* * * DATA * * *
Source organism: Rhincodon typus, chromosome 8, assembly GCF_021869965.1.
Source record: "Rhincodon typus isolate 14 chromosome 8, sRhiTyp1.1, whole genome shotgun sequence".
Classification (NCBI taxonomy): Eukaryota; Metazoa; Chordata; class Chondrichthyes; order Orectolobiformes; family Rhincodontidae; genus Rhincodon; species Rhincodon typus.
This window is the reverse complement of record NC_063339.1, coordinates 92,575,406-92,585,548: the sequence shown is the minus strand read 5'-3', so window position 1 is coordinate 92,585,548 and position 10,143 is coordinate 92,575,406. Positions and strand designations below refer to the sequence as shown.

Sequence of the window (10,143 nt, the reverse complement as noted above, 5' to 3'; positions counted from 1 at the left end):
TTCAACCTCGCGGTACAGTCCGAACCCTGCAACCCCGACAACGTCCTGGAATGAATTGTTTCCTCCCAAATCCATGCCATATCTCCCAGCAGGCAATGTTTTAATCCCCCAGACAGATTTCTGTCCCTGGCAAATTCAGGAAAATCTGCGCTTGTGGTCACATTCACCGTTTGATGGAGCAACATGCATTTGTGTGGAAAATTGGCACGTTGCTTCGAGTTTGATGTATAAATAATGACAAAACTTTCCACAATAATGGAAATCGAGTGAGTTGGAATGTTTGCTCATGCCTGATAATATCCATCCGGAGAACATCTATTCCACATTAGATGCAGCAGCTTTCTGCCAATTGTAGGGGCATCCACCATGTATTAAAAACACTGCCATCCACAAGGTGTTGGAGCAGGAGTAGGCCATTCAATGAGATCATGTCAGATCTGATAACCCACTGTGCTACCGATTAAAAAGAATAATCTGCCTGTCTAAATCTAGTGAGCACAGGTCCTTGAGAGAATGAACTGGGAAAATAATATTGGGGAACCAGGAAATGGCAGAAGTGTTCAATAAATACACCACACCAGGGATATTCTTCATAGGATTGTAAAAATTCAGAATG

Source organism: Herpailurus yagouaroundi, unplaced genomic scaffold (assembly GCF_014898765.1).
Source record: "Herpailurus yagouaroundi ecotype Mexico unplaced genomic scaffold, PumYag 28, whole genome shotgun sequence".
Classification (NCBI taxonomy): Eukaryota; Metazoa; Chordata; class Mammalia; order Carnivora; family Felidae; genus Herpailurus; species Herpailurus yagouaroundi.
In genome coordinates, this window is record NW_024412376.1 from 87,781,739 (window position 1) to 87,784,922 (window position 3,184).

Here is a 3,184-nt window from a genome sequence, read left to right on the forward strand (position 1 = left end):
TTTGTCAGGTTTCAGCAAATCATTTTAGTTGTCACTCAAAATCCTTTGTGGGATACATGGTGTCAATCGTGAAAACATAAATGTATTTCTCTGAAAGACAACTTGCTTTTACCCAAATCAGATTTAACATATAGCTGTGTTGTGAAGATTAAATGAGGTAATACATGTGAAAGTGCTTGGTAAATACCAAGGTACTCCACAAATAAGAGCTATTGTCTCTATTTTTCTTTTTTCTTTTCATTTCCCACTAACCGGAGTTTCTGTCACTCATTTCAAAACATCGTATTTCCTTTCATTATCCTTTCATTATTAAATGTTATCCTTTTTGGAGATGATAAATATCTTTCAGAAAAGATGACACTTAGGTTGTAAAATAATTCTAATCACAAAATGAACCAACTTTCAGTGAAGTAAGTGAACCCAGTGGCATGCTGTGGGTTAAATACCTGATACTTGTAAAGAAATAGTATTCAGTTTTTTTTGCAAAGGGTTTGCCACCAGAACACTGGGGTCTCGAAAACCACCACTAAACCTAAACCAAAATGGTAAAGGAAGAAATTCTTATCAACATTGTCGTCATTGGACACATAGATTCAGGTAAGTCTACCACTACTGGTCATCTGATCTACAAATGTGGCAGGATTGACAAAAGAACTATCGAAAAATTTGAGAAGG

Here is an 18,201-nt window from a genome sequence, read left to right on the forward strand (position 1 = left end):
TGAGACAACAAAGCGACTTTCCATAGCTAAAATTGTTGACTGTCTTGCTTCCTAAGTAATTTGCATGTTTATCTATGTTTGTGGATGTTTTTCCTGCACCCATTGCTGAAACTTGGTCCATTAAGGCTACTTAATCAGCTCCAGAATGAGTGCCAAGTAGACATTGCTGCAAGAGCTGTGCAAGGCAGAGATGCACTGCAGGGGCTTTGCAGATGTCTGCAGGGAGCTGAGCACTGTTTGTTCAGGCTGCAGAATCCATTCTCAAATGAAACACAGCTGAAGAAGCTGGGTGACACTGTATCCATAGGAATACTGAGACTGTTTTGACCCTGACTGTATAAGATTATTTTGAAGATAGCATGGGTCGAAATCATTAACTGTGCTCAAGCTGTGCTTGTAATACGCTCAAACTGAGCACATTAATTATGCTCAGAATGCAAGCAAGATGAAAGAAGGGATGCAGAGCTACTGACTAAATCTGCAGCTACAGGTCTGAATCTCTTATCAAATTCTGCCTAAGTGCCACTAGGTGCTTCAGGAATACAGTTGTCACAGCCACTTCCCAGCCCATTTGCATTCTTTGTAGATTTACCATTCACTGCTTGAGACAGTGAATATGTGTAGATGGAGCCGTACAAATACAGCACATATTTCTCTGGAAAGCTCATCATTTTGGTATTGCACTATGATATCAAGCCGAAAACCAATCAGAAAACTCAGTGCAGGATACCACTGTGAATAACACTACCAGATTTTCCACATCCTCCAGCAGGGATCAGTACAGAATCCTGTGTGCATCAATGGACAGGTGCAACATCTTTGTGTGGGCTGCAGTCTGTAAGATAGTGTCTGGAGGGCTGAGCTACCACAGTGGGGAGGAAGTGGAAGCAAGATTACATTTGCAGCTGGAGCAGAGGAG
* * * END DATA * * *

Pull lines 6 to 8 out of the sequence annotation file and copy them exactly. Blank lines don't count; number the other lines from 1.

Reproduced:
TTCAACCTCGCGGTACAGTCCGAACCCTGCAACCCCGACAACGTCCTGGAATGAATTGTTTCCTCCCAAATCCATGCCATATCTCCCAGCAGGCAATGTTTTAATCCCCCAGACAGATTTCTGTCCCTGGCAAATTCAGGAAAATCTGCGCTTGTGGTCACATTCACCGTTTGATGGAGCAACATGCATTTGTGTGGAAAATTGGCACGTTGCTTCGAGTTTGATGTATAAATAATGACAAAACTTTCCACAATAATGGAAATCGAGTGAGTTGGAATGTTTGCTCATGCCTGATAATATCCATCCGGAGAACATCTATTCCACATTAGATGCAGCAGCTTTCTGCCAATTGTAGGGGCATCCACCATGTATTAAAAACACTGCCATCCACAAGGTGTTGGAGCAGGAGTAGGCCATTCAATGAGATCATGTCAGATCTGATAACCCACTGTGCTACCGATTAAAAAGAATAATCTGCCTGTCTAAATCTAGTGAGCACAGGTCCTTGAGAGAATGAACTGGGAAAATAATATTGGGGAACCAGGAAATGGCAGAAGTGTTCAATAAATACACCACACCAGGGATATTCTTCATAGGATTGTAAAAATTCAGAATG

Source organism: Herpailurus yagouaroundi, unplaced genomic scaffold (assembly GCF_014898765.1).
Source record: "Herpailurus yagouaroundi ecotype Mexico unplaced genomic scaffold, PumYag 28, whole genome shotgun sequence".